How can we make Preservation and Restoraton an Economic Indicator?

The following blog is just one of the conversations you make take part in during the MHPN Model Change-Over Conference, May 10-12.  For more information, visit our website and register today!
 

For years the nation has considered “housing starts” as a sign of economic stability or growth.  But, as a preservationist, I’ve always considered this more appropriately to be an indicator of sprawl.  Don’t get me wrong, I think it is good that new construction has become an economic indicator – but I don’t understand why it is the only indicator for the construction industry.  What about all those projects for major renovation, restoration, or preservation…the “housing re-starts” if you will?

After all, these efforts are the part of the industry that are labor intensive, not relying on new materials as new construction does.  Having people working seems to me to be the true reason that construction is an economic indicator – and preservation runs circles around new construction in that regard.  And people are not just working, but shopping, spending their pay checks, and helping to drive the local economy.  This is the economic indicator that I’m interested in – not that a factory somewhere (likely not in this state and perhaps not even in this county) has made a certain number of goods – but that people are working and doing their part to drive the local economy.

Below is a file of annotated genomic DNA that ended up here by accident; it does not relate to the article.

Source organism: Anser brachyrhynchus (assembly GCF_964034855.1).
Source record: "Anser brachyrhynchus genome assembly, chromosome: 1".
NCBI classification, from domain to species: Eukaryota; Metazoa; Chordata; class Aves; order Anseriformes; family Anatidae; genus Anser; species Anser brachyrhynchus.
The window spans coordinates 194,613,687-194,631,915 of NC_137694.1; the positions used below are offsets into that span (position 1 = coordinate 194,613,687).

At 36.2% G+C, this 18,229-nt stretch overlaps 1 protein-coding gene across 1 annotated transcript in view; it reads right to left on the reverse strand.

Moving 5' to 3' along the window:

So, what would it take to have the country make this fundamental shift in understanding construction’s TRUE economic impact?  How can we get the government and news industry to include the work done by such individuals as architects, carpenters, engineers, and contractors who deal with older or historic properties?  What about all the sales made at home improvement stores, architectural salvage centers, or my personal favorite, “rejuvenation catalogs”?  Just two home improvement stores (okay, the big ones) each had earnings in 2010 in the billions, one of the worst year’s for the new construction industry in recent memory.   That is just the tip of this invisible iceberg when it comes to accounting for the tremendous role that historic preservation, renovation, and restoration efforts have on our local economy.  One that I personally believe has been long overlooked.

But, how do preservationists get the rest of the country to recognize this important aspect of economic stability and growth?  We have to move beyond preaching to the choir – and start reaching mainstream news. Ideas anyone?

Elaine H. Robinson

The above article is only the thoughts and beliefs of the author and in no way represents the official position of the MHPN. Although, every building illustrated has been restored!

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